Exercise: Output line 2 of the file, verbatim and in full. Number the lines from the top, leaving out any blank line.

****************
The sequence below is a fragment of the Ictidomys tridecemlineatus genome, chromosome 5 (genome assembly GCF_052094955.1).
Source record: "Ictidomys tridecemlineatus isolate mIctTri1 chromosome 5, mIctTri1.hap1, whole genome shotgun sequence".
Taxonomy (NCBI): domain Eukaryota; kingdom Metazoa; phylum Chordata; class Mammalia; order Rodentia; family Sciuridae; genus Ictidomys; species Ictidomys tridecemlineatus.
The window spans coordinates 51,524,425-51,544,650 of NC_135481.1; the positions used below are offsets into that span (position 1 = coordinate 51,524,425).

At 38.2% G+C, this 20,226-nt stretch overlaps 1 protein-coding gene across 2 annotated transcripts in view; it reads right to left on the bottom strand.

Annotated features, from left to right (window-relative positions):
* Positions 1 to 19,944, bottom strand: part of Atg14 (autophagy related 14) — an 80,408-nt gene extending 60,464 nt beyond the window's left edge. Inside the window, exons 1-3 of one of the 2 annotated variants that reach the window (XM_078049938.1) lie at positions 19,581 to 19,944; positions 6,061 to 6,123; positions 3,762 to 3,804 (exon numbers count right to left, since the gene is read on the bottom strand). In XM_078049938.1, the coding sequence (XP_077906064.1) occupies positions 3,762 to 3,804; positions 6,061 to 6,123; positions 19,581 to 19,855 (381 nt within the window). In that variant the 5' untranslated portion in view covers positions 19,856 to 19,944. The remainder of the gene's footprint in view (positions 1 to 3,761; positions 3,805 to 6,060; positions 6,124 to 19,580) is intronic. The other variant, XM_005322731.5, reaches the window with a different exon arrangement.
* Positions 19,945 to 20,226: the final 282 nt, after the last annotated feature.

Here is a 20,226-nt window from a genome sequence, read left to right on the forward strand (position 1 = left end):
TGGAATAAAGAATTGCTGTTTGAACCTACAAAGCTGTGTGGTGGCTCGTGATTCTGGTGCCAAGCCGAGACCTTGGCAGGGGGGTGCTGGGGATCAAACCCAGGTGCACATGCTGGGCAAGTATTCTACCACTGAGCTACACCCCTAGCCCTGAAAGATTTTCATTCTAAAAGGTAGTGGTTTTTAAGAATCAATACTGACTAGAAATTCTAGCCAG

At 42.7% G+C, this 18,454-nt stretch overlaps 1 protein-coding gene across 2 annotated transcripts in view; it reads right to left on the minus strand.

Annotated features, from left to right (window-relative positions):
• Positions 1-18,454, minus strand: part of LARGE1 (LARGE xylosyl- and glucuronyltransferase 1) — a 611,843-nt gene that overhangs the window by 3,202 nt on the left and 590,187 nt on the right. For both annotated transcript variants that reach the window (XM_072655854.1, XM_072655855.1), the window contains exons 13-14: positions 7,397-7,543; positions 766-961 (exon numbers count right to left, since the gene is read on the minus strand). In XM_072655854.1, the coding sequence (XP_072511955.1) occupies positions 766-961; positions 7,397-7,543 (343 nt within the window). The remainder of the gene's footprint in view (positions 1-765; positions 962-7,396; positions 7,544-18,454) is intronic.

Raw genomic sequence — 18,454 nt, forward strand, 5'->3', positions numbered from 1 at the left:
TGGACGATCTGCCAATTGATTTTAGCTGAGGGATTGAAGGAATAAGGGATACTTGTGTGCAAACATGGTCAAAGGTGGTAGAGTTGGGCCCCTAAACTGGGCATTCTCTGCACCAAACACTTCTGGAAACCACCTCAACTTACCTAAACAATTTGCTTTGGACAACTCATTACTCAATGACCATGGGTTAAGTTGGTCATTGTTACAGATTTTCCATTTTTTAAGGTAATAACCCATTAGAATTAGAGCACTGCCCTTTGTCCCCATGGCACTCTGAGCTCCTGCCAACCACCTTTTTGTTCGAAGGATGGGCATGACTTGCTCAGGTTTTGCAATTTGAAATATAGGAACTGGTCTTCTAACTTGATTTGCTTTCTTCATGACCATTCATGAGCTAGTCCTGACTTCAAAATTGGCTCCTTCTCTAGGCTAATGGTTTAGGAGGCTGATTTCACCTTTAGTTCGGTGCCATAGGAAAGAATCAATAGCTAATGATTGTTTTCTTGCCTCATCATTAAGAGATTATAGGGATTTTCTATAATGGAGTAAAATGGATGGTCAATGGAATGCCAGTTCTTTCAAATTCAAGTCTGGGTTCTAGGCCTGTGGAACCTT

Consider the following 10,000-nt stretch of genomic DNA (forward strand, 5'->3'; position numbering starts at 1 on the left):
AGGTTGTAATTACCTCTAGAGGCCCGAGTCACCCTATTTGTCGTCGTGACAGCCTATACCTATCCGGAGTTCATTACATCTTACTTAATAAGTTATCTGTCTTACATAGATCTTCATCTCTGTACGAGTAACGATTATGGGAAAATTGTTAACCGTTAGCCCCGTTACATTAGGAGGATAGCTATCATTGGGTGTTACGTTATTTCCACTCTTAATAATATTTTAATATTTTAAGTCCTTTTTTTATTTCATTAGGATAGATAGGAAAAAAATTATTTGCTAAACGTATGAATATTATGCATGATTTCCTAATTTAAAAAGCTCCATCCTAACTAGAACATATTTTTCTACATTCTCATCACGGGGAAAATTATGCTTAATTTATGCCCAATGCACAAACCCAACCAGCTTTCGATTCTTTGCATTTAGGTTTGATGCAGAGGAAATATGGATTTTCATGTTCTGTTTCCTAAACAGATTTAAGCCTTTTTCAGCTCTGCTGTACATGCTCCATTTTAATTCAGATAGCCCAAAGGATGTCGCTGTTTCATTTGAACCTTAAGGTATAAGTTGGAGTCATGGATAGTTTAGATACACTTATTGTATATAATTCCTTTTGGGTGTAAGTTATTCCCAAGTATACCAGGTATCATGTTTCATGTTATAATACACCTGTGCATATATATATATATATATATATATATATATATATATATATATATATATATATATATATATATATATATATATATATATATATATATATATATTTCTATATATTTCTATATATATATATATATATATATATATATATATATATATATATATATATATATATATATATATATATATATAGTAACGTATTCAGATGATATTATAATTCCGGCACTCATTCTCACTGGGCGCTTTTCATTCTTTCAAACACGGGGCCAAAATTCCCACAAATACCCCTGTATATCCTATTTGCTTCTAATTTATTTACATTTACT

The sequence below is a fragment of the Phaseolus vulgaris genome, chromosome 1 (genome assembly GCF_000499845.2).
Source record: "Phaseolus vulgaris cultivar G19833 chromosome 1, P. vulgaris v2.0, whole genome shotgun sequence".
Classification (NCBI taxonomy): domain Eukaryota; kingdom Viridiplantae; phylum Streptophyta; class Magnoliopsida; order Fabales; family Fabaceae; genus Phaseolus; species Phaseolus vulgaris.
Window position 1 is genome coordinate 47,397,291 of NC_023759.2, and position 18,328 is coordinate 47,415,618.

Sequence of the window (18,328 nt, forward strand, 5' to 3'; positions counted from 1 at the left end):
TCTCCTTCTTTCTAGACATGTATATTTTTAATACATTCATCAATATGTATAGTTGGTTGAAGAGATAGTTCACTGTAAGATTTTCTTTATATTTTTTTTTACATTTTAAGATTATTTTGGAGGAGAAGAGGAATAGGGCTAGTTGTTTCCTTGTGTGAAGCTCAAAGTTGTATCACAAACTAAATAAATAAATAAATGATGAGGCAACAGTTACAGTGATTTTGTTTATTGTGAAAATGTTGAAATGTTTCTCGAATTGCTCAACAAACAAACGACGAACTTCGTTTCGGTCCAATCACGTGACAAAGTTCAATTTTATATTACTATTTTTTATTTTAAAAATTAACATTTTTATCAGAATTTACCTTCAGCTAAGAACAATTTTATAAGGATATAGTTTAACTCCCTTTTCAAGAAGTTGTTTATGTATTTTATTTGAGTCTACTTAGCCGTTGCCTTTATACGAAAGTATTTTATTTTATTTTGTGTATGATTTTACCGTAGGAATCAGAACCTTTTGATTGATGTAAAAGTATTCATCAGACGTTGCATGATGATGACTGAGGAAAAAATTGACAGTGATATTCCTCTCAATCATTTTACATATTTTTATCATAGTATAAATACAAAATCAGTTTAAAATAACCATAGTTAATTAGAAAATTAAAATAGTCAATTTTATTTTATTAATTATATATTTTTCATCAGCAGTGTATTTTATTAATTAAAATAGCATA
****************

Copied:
Source record: "Ictidomys tridecemlineatus isolate mIctTri1 chromosome 5, mIctTri1.hap1, whole genome shotgun sequence".